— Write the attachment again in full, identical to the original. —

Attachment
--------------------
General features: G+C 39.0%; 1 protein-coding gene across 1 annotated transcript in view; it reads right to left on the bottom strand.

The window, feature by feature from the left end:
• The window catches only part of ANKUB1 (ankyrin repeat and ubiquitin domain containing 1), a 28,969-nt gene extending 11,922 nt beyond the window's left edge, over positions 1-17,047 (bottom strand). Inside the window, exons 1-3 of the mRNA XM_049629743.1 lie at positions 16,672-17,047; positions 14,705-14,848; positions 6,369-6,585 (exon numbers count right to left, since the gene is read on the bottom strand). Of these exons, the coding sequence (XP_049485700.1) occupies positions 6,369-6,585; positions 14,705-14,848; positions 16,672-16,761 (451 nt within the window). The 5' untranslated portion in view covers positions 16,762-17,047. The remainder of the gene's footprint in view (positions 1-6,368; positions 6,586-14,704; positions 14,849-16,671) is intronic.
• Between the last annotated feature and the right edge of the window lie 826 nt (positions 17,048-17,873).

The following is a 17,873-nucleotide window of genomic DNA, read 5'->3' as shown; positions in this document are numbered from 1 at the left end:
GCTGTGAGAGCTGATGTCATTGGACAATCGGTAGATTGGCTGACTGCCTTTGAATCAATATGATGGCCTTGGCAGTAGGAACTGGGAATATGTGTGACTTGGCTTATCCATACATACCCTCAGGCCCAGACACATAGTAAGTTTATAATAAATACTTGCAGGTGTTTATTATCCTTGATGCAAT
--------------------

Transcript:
General features: G+C 39.0%; 1 protein-coding gene across 1 annotated transcript in view; it reads right to left on the bottom strand.

The window, feature by feature from the left end:
• The window catches only part of ANKUB1 (ankyrin repeat and ubiquitin domain containing 1), a 28,969-nt gene extending 11,922 nt beyond the window's left edge, over positions 1-17,047 (bottom strand). Inside the window, exons 1-3 of the mRNA XM_049629743.1 lie at positions 16,672-17,047; positions 14,705-14,848; positions 6,369-6,585 (exon numbers count right to left, since the gene is read on the bottom strand). Of these exons, the coding sequence (XP_049485700.1) occupies positions 6,369-6,585; positions 14,705-14,848; positions 16,672-16,761 (451 nt within the window). The 5' untranslated portion in view covers positions 16,762-17,047. The remainder of the gene's footprint in view (positions 1-6,368; positions 6,586-14,704; positions 14,849-16,671) is intronic.
• Between the last annotated feature and the right edge of the window lie 826 nt (positions 17,048-17,873).

The following is a 17,873-nucleotide window of genomic DNA, read 5'->3' as shown; positions in this document are numbered from 1 at the left end:
GCTGTGAGAGCTGATGTCATTGGACAATCGGTAGATTGGCTGACTGCCTTTGAATCAATATGATGGCCTTGGCAGTAGGAACTGGGAATATGTGTGACTTGGCTTATCCATACATACCCTCAGGCCCAGACACATAGTAAGTTTATAATAAATACTTGCAGGTGTTTATTATCCTTGATGCAAT